Monthly Archives: August 2013

Pour

The big day, again. The scene at H’s foundry studio

Bronze melting in the furnace, tools waiting on the line, mold preheating in the kiln. No action pictures, sorry, too busy. (video of another pour here)

The ceramic shell molds just filled:

c_pour

As the metal cools, it shrinks, and begins to fracture the mold apart.

d_pour

After lunch, we return, anxious to roughly smash up the shell and see what we have.

Front

e_pour

Back

f_pour

What I’m looking for is; the casting is complete, no voids or freeze-out of metal in any part, a generally smooth consistency of metal and good surface details faithful to the original. There is the customary small amount of pitting or scaring caused impurities in the bronze, which gives character to the material, and nothing much in terms of flaws from/in the shell molds which would require much repair or patching, there is a nice fire scale  and color to the casting.

g_pour

h_pour

I have a tremendous feeling of satisfaction well-earned. I grateful to be working on a team with guys who can produce such things as this. I feel it is a rare thing to be working at this level of excellence in anything, and I’m glad it is happening to me.

Next day, back at my shop, I take apart the second piece more thoroughly.

i_pour

j_pour

k_pour

The shell mostly flakes away easily, and the deeper crevices are cleaned out using a chisel and hammer.

 l_pour

m_pour

n_pour

o_pour

I have two fine castings.

p_pour

Next, I cut off the sprue system.

s_pour

Now I can see the completed piece, the complete general idea. It is excellent, what I hoped for.

t_pour

Inevitably there is still much to do to detail or “chase” the casting; more cleaning, maybe sandblasting in places and patching\repairing some areas, and choosing whether or not to patina the piece and how. I’m leaning towards keeping the natural fire-scale finish, rather raw now, but it improves after a year or so naturally. Otherwise I’d considered that classic black with green haze patina we all know from museum pieces. Think about it. Another weekend and this will be ready for my show in October.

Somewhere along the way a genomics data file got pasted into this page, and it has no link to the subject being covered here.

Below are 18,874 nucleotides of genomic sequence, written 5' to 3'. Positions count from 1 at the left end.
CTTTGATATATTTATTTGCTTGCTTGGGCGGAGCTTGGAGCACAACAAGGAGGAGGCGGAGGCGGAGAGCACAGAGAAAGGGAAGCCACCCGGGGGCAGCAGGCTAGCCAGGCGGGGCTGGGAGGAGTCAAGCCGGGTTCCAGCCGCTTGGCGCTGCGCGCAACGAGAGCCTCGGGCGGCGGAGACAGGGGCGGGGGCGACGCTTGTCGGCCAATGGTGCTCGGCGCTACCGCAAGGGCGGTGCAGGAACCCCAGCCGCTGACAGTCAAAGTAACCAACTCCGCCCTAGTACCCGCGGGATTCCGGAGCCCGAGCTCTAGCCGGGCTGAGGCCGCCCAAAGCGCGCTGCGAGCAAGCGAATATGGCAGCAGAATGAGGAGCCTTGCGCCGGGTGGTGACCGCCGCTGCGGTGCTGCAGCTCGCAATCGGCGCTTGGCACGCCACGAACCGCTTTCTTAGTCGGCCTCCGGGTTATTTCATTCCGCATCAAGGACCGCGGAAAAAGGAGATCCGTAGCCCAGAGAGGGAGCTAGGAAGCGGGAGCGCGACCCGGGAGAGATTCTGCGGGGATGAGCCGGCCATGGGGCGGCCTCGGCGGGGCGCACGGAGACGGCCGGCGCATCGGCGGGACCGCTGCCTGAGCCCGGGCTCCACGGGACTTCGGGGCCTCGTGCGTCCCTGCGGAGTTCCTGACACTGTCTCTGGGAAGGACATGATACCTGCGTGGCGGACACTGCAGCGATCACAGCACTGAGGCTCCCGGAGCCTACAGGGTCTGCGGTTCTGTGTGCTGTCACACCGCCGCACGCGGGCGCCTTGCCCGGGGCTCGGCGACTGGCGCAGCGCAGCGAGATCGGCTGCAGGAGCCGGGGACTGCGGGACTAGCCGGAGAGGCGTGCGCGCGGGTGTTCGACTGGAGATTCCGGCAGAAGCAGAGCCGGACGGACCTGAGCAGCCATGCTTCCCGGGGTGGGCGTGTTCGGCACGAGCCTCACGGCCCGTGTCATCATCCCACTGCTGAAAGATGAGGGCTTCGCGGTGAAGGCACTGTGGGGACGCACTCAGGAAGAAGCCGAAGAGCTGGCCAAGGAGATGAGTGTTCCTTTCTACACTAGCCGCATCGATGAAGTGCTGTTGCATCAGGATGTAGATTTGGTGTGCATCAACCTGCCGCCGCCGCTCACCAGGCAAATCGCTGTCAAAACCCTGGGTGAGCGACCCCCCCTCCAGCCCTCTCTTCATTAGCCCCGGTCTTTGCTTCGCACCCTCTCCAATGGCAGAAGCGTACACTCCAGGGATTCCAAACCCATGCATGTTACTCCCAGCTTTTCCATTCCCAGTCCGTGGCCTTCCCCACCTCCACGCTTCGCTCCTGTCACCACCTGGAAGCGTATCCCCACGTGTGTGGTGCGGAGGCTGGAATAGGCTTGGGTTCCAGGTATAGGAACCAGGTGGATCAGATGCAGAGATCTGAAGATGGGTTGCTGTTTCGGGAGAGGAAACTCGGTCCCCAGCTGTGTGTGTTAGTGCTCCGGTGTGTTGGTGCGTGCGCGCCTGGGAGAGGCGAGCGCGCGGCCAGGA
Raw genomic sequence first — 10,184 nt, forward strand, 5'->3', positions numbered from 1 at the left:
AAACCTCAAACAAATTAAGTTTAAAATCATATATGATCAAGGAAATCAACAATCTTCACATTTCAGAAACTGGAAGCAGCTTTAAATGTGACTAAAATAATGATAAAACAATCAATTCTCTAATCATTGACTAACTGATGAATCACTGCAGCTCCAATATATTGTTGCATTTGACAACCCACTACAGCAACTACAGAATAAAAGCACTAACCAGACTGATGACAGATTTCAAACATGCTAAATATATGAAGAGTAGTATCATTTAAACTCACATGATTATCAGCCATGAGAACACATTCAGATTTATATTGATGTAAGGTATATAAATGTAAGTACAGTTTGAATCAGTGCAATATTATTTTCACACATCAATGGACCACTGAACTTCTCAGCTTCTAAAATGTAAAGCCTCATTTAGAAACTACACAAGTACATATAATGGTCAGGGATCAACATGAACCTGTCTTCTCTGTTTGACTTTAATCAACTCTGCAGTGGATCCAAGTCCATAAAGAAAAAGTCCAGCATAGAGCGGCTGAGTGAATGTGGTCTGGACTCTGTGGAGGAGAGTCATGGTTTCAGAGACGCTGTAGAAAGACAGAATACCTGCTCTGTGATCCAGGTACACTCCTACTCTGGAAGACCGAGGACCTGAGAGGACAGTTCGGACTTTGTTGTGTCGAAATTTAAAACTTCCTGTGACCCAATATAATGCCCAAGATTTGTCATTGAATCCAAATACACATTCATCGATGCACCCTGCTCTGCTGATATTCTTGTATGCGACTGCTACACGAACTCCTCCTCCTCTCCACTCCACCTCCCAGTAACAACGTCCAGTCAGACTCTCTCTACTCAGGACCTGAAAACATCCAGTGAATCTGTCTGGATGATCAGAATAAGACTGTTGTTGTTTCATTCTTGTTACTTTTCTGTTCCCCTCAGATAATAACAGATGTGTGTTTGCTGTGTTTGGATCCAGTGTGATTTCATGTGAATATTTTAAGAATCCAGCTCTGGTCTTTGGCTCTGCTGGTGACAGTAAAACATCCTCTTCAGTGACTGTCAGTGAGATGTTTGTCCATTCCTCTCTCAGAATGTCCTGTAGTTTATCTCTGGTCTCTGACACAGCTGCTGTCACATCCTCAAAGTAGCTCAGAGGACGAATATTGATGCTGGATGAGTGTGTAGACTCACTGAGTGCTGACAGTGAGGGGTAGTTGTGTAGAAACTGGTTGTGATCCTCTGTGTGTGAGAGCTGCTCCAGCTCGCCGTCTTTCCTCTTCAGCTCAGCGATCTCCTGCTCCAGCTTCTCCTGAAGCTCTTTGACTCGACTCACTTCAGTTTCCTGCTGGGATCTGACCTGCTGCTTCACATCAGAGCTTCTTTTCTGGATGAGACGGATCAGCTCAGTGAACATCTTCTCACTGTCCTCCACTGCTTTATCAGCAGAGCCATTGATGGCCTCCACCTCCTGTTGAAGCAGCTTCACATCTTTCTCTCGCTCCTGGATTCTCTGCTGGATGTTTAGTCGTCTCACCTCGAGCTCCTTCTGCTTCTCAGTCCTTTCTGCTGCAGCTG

October 4 – November 1, 2013

Main Gallery: Joyce Brienza & Matt De Genaro
Opening Reception: Friday, October 4 – 7pm – 9pm

Paint Creek Center for the Arts
407 Pine Street
Rochester, MI 48307

Gallery Hours: Monday – Thursday 9am – 9pm, Friday 9am – 5pm, Saturday 10am – 4pm

v_pour

Burnout

The accretion of shell continues for 15 layers.

b_shellaccretion

d_shellaccretion

i_shellaccretionp_shellaccretion

The finished shells have their cups cut open to release the wax when it goes into the kiln.

a_burnout

b_burnout

They’re placed in the kiln, and fired up to 1500 degrees for 30 minutes to completely burn-out the wax and and any small wood pins used to support the structure sometimes. Now this is the true test to know that the shells are strong enough.

c_burnout

The wax doesn’t just melt out, it actually burns, which assures the mold is completely empty and dry, when the hot bronze is poured in later.  Any combustible material remaining in the mold during the metal pour could cause a dangerous explosion.

d_burnout

After the kiln has cooled, it is opened and the molds removed.

f_burnout

Everything looks great. No hairline cracks or flaws in the molds’ integrity. I had been worried up to this point, that the molds would be strong and sound.

g_burnout

H. and I are ready to setup for the pour next. The kiln stays nearby; we’ll preheat the shells again later when we pour metal, which is required to prevent a shock from hot metal hitting the relatively colder shell.  We move some fixtures around, and then, while digging a hole in the sand pit to place the molds into, I strain my back, which happens to me from time to time when I am not careful, unfortunately. So we must wait another week before we do the actual pour event.

What’s another week? My show’s still  six weeks off, so, why, uh, worry?